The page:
Happy New Year’s! The start of a new year and a new semester are as good a time as ever to evaluate your data management practices. Here are some reminders about data management best practices, groups on campus who can help you with managing your data, and some upcoming opportunities for you to sharpen your skills.
Written by Jarrod Irwin
Researchers across disciplines care about the security and privacy of their data–especially those with data containing personally identifiable information, as even limited combinations of certain data points can lead to the identification of a subject. Researchers in the health sciences have an especially strong need to protect it. Patient health data has special legal restrictions on its use and handling.
Here’s a quick look at the most important U.S. law affecting patient health data, as well as some best practices for preserving data privacy when working with laboratory tests and other types of medical research data.
What It Is: Cloud-based file storage, synchronization, and back-ups. SpiderOak is available on Windows, Linux, OS X, iOS, Android, and N900 Maemo.
Cost: Free, premium, and enterprise accounts available. The pricing for storage is better compared to Dropbox; $10/month gets you 100GB at SpiderOak vs. 50GB from Dropbox. SpiderOak also has no maximum storage limit. Additionally, it offers a 50% educational discount to anyone with a valid .edu email address.
Ease of Use: SpiderOak’s forte is security, not interface design. The web and mobile interfaces are fairly plain and not nearly as user-friendly as Dropbox’s interfaces. Additionally, while Dropbox has a very simple set-up–everything goes in the Dropbox folder and syncs to all your devices unless you tell it not to–SpiderOak’s set up is a bit more involved. First, you need to set up a back-up. You can choose multiple folders and even specific types of files. After you’ve done this, you can sync the folders across your devices. Finally, access from the web and mobile interfaces is read-only. You can only upload files from the desktop client.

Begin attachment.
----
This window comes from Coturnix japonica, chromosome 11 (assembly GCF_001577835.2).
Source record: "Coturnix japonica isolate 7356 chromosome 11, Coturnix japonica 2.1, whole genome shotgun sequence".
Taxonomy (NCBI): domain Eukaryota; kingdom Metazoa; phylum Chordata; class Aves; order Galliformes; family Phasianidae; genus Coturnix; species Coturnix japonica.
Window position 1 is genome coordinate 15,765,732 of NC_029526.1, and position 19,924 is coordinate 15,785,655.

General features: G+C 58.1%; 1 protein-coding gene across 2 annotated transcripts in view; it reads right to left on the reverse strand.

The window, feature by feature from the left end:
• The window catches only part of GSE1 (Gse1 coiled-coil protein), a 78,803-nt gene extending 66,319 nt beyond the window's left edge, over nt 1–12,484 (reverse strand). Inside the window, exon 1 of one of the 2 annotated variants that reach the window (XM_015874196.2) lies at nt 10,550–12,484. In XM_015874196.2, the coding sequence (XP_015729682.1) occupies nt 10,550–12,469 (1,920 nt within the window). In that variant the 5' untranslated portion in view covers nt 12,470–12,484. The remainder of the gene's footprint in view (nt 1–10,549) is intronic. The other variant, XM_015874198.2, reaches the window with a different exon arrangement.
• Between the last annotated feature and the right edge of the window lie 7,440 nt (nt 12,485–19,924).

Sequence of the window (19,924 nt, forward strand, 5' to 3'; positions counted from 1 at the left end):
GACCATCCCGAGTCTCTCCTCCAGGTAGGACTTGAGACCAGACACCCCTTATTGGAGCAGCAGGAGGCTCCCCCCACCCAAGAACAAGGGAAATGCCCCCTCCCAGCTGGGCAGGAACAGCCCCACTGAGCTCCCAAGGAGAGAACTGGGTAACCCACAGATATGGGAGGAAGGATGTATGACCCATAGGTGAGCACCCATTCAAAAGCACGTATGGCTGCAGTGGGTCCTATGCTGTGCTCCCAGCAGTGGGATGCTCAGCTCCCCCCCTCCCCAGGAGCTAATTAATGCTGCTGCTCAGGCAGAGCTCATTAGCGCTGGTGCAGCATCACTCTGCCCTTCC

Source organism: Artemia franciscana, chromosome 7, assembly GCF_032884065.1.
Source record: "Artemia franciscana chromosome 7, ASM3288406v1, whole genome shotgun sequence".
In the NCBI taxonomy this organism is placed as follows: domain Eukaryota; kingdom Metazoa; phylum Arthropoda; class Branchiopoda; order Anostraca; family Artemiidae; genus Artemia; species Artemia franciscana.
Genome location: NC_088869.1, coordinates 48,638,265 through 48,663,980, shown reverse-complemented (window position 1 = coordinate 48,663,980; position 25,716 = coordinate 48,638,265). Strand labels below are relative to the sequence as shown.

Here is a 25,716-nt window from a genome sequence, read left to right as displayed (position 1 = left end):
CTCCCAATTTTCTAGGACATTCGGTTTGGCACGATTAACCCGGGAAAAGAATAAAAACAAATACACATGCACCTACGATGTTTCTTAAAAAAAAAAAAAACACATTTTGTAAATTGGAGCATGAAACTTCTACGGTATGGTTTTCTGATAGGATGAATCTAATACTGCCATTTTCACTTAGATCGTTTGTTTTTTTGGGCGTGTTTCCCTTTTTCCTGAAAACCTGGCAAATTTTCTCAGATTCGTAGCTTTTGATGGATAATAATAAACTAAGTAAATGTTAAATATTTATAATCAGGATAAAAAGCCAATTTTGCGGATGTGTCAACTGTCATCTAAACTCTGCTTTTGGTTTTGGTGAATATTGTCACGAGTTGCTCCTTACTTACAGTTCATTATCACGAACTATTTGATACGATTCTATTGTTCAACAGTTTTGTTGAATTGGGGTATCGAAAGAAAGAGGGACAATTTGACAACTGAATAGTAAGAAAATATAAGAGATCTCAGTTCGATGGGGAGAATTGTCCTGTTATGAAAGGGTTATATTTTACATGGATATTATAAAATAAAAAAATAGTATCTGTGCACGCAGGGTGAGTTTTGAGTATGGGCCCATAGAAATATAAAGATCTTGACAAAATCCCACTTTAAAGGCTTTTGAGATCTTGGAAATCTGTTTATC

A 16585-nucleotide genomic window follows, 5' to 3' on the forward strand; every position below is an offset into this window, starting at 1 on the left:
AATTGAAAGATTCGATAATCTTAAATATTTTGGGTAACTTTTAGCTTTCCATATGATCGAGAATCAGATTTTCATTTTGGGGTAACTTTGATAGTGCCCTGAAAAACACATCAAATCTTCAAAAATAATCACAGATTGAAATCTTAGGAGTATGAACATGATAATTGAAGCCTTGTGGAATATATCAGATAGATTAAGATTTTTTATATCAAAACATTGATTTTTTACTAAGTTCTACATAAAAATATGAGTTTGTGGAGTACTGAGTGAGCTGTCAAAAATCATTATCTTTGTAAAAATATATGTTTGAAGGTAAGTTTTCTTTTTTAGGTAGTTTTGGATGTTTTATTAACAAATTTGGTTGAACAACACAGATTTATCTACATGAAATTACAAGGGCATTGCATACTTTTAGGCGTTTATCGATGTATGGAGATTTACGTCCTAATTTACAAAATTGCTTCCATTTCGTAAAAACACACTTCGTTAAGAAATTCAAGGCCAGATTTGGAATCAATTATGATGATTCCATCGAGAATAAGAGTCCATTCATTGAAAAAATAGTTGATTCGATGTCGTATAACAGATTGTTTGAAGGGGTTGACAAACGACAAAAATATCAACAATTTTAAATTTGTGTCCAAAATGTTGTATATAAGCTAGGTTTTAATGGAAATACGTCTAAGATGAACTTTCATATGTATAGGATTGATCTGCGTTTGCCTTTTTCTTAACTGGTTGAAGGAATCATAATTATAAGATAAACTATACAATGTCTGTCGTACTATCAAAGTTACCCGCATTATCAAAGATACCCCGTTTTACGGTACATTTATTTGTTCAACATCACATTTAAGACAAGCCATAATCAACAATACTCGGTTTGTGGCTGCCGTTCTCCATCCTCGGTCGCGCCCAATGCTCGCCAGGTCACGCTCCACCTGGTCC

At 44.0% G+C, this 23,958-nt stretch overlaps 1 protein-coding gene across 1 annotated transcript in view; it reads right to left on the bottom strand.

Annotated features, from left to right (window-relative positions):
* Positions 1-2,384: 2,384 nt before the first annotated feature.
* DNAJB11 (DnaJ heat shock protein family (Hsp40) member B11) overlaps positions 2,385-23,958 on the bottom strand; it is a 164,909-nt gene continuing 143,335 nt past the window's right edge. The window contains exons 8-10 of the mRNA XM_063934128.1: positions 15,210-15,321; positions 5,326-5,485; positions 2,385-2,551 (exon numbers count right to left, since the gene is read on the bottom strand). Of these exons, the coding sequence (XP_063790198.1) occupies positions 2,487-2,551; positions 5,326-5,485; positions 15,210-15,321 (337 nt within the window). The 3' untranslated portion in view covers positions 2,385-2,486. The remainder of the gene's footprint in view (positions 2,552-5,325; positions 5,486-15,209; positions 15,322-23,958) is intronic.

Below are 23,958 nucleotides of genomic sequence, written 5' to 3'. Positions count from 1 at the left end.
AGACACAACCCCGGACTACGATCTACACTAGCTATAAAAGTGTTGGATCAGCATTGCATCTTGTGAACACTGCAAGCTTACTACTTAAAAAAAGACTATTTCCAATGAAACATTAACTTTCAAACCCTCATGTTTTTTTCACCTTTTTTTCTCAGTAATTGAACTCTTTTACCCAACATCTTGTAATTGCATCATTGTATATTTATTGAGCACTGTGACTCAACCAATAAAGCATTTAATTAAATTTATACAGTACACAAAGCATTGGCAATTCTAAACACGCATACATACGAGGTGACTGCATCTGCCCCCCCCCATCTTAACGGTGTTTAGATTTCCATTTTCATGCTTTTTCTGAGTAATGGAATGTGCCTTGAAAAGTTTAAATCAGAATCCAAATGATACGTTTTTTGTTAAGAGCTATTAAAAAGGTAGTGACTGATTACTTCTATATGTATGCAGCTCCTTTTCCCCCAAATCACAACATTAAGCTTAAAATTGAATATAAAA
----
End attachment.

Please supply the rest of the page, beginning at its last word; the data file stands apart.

Sharing and Collaboration: SpiderOak provides ShareRooms which allow you to selectively share folders (with anyone; not limited to other SpiderOak users), but the files are read-only. It also allows sharing of a single file, but this is read-only as well. The sharing is more secure: the ShareRoom is access through a unique URL and a RoomKey (password) must be entered, but there is no mechanism for collaborative editing.
Organizing: Other than the traditional hierarchical file system structure, SpiderOak does not have any built-in organizational features.
Exporting: Files can easily be exported. Simply de-select the folders or files in question from the syncing and back-up.
Backups and Versioning: This is one area where SpiderOak does well. It says all historical versions of a file, and does extensive de-duplication, so only the parts that are different are saved, not the entire file.
Security: SpiderOak is, as Ars Technica puts it, “Dropbox for the security obsessive.” Its main selling point is not that’s cloud storage, but that it is secure cloud storage. Unlike the other major cloud storage services, SpiderOak employees cannot access your files. Both Dropbox and SpiderOak encrypt their data, but SO also encrypts the decryption key. The downside to SpiderOak’s superior security is that if you forget your password, your files are gone.